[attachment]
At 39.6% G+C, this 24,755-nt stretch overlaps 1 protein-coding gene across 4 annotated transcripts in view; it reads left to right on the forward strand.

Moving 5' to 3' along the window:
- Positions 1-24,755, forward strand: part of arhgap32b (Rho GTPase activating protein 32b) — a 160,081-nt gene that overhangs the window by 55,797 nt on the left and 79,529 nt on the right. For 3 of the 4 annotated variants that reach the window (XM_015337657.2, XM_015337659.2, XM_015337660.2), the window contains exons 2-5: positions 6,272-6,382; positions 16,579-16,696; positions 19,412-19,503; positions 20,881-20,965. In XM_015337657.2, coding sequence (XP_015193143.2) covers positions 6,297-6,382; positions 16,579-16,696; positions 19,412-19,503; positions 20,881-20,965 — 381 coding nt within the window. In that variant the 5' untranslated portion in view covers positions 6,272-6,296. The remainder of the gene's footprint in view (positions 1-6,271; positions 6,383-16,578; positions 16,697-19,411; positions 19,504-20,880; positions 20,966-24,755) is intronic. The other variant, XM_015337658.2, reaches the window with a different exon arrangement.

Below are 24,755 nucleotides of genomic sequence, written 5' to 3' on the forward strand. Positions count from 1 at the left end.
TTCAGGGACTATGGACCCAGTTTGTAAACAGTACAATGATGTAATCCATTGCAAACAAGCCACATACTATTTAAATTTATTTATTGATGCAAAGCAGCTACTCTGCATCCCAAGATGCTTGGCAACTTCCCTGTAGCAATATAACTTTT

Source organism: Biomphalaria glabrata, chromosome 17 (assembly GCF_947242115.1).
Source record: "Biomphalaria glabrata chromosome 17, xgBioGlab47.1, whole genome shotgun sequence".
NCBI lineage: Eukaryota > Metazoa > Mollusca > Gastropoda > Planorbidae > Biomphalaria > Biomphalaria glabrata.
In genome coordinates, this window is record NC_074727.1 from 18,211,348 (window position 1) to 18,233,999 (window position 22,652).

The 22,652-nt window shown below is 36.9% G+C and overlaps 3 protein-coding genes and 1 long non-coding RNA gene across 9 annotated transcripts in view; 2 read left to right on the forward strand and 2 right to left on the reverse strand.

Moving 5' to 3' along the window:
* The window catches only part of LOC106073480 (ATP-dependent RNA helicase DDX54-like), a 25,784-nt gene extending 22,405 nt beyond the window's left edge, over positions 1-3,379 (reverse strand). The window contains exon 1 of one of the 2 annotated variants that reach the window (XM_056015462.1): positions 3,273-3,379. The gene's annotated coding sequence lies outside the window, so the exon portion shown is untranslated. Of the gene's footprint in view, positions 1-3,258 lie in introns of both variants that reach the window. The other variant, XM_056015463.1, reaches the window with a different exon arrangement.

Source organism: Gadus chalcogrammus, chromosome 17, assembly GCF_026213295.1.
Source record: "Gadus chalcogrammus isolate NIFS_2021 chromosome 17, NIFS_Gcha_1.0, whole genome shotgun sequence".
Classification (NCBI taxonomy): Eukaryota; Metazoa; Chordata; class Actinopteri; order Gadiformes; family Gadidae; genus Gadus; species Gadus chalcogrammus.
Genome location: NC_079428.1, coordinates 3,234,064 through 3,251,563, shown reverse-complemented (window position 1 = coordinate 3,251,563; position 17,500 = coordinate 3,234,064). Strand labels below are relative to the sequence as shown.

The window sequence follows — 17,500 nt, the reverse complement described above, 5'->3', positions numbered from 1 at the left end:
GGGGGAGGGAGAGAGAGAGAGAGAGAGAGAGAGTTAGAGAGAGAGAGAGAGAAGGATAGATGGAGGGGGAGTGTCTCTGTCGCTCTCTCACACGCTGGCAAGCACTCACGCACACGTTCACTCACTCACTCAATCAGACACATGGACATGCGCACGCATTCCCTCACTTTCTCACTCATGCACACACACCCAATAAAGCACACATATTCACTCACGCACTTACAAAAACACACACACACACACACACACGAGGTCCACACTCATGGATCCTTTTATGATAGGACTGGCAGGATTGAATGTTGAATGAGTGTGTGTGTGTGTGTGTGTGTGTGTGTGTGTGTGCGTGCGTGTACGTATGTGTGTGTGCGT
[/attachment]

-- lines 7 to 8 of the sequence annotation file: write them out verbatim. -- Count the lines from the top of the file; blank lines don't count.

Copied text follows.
Source record: "Biomphalaria glabrata chromosome 17, xgBioGlab47.1, whole genome shotgun sequence".
NCBI lineage: Eukaryota > Metazoa > Mollusca > Gastropoda > Planorbidae > Biomphalaria > Biomphalaria glabrata.